Good neighbors: BNSF works to preserve wildlife habitat along our network
Rail is the most environmentally efficient mode of surface transportation. On average, BNSF trains can move one ton of freight more than 480 miles on only one gallon of diesel fuel. Our customers reduce their own total carbon emissions by shipping with BNSF instead of putting trucks on the highway.
But BNSF also leads on sustainability on many other fronts. Among them, we work to minimize our impact to wildlife and support healthy ecosystems. One way we do this is to protect habitat near our rail network, especially when we plan maintenance or construction projects. Another is to deter animals from venturing onto or near our track. Also, through the BNSF Railway Foundation, we have long supported nonprofits that promote sensitive habitat protection and wildlife stewardship.
Lightening a footprint
“Regardless of whether it’s a tiny toad, a bird or a bear, we want to be responsible stewards of nearby habitat,” said BNSF Vice President Environment & Sustainability John Lovenburg. “At the same time, our customers have need for our services and related economic projects, so we work with stakeholders to design sustainable development win-wins that enable growth and protect sensitive habitat.”
Take the example of the arroyo toad. Because of urban development, this toad was classified as an endangered species. So, when BNSF proposed to build 16 miles of a new third main line on our Southern Transcon route through Cajon Pass in California, we worked with federal and local agencies to preserve the area by contributing conservation funding to secure the highest-quality habitat for the toads.
Among the actions we took: a nightly pre-construction sweep of the habitat; installing a “drift fence” to keep toads from the work space; monitoring and relocating toads based on pre-approved specifications; and other mitigation efforts, like avoiding working in streams and using directional lighting aimed away from the habitat.
And when on that same important Los Angeles-Chicago route we added a second track in Abo Canyon near Belen, New Mexico, a larger animal needed some protection. Because bighorn sheep had been reinstated in the canyon, BNSF crews built a wildlife fence and crossings for the sheep through bridge openings to keep them off the track.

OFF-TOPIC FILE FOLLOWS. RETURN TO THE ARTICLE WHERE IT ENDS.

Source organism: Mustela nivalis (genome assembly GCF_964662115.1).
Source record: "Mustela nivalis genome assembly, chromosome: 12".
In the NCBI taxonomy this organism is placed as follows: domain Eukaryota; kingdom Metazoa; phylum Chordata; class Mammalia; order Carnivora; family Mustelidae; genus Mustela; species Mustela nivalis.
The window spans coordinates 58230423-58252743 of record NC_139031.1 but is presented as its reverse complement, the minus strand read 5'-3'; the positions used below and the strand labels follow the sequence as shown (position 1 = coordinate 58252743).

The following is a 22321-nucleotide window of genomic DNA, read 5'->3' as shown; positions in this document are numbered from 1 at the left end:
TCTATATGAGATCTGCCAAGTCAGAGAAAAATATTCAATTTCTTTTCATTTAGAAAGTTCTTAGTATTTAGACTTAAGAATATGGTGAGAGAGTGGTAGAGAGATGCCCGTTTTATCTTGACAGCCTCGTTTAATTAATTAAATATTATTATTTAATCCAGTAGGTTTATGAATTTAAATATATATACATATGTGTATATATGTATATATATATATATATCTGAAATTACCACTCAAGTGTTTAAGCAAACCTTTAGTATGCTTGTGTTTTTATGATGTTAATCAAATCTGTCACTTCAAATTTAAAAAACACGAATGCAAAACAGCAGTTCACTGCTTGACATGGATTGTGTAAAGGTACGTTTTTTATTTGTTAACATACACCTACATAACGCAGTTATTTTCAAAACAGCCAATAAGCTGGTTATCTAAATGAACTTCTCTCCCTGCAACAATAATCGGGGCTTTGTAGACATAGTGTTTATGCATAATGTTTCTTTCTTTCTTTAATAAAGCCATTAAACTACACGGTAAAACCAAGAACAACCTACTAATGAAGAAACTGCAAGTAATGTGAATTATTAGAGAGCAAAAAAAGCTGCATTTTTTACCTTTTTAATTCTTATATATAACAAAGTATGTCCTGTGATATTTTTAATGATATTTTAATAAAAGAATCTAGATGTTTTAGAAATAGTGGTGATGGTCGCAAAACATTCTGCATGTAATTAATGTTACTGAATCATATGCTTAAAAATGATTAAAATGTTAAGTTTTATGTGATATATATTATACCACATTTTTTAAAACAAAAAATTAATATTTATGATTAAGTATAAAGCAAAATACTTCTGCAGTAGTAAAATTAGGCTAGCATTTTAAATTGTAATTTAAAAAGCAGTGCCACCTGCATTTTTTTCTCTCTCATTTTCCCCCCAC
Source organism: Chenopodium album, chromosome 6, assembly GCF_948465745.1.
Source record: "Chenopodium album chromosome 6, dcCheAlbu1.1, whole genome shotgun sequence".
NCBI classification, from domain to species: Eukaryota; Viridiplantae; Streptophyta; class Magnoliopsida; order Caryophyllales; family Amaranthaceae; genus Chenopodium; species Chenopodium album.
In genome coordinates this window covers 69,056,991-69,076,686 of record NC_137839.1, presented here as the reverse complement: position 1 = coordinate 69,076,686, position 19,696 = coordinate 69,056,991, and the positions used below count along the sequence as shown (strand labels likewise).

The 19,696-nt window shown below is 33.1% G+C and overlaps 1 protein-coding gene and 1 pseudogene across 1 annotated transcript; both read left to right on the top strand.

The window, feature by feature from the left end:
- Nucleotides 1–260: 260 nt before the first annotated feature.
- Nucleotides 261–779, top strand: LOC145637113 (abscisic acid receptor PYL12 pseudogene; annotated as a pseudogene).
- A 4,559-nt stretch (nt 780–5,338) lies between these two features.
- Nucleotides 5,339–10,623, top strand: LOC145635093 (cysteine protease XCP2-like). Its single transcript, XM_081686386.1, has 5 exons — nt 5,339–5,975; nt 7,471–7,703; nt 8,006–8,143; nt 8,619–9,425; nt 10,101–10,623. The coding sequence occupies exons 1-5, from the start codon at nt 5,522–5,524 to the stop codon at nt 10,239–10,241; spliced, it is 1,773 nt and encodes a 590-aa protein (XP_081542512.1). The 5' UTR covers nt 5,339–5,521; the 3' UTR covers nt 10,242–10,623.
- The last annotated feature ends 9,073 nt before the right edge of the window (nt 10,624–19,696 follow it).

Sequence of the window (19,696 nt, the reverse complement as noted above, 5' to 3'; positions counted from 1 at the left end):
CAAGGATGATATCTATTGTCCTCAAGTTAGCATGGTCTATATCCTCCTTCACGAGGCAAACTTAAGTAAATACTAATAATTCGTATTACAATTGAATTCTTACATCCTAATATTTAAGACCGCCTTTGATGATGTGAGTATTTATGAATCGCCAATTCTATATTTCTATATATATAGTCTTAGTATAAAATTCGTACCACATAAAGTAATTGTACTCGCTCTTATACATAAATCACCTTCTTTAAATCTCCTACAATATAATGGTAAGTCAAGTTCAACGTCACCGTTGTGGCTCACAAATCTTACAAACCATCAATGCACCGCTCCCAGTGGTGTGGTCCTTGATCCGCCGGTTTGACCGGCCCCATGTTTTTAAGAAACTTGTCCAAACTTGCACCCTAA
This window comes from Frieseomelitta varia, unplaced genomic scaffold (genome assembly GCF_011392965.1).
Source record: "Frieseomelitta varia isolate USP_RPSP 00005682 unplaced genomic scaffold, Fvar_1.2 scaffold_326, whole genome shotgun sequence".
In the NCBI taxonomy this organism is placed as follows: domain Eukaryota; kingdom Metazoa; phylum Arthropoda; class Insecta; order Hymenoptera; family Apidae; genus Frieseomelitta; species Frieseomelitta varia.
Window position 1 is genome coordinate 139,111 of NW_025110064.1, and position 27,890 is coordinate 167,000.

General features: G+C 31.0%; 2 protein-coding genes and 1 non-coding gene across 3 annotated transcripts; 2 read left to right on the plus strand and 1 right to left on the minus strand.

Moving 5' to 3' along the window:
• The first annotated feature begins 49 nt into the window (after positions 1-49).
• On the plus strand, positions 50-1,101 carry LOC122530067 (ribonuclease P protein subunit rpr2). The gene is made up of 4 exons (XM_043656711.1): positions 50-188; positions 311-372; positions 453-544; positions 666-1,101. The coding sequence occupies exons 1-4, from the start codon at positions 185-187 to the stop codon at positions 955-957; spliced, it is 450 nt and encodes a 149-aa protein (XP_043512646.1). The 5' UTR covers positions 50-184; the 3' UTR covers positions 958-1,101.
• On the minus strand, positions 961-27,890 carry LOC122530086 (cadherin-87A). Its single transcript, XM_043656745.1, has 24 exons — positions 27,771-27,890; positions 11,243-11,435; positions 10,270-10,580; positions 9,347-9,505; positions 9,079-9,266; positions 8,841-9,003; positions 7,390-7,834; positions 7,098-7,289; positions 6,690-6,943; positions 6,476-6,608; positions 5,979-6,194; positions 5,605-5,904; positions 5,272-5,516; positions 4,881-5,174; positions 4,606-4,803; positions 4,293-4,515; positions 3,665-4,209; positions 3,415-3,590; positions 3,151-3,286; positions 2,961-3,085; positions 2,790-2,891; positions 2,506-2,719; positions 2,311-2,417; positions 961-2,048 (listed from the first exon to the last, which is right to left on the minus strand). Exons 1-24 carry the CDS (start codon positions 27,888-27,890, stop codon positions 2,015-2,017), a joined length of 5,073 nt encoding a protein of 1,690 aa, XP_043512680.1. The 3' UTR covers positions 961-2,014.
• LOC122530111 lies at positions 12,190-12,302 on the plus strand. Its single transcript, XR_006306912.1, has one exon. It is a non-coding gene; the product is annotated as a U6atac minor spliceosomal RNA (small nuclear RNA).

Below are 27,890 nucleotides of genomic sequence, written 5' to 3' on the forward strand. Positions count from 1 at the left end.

Our feathered friends also deserve protection. During construction projects in Washington, we have found osprey nests perched atop towers or bridges. We worked with wildlife experts and agencies to put up an inviting platform for nest-building, and in one instance we even relocated the osprey nest to a platform to give the birds a safe new home.
Understanding how to keep wildlife from being drawn to our tracks has long been a goal. When grain spills from a hopper, it can attract cattle, deer, elk and grizzly bears, which are listed as threatened under the Endangered Species Act.
For more than 20 years BNSF has worked with federal, state and tribal agencies to reduce the railroad’s impact on the grizzly population in Montana. That work culminated in the publication of a Habitat Conservation Plan in 2020. That plan is currently under review by the U.S. Fish and Wildlife Service.
The plan covers more than 200 miles of our track in portions of Montana, a rail line that has been in use since 1893 and runs through grizzly bear habitat. Under the plan, BNSF identifies proactive strategies to minimize the potential for conflicts between the bears and railroad operations.
Also part of the plan, BNSF will also commit to funding more than $2 million for various grizzly conservation efforts to mitigate potential for bear mortalities arising from conflicts between the bears and humans. For example, dedicated grizzly funding will go to equipment --- education, radio collars, remote cameras and electric fencing -- and waste management resources.
Protecting those under water
We also work to protect communities under the sea and in waterways. Efforts in the Pacific Northwest are designed to accommodate fish habitat. For example, one project we’re supporting is the Little Squalicum Estuary near Bellingham Bay in Washington. It will restore nearly 5 acres of coastal habitat, including a new estuary, and remove a fish passage barrier.
Near the area, known as Little Squalicum Park, BNSF operates trains over a trestle bridge. Because the work being done is near our right-of-way, we’re coordinating with the city, neighborhoods and agencies to accommodate the project.
This is just one of many private-public projects that involve wetlands on or near our right-of-way. We value healthy streams and shorelines, for both fish and the community that wants safe access.
Another way we invest in our communities is through the BNSF Railway Foundation, which has long supported nonprofits that promote natural resource stewardship. We’ve worked with the National Fish and Wildlife Foundation (NFWF) for many years. Since 2013, we’ve contributed nearly $2.2 million to projects that protect and restore wildlife and their habitats, promote job creation, improve water quality, reduce flood risks and more.
Just one of the many projects our funding has helped support is the reintroduction of black-footed ferrets in Montana. These are an endangered species due to lack of suitable habitat, disease and a dwindling food source. The NFWF program, with BNSF’s support, helped increase the ferret population by at least 30 adults.
“We work tirelessly to develop positive relationships that strengthen the communities where we live and work, and that includes reducing our impact to those who don’t have a voice,” Lovenburg said. “On Earth Day we’re reminded that there are so many good reasons – from the furry to the feathered to the finned – to seek win-wins for a healthy environment and economy.”
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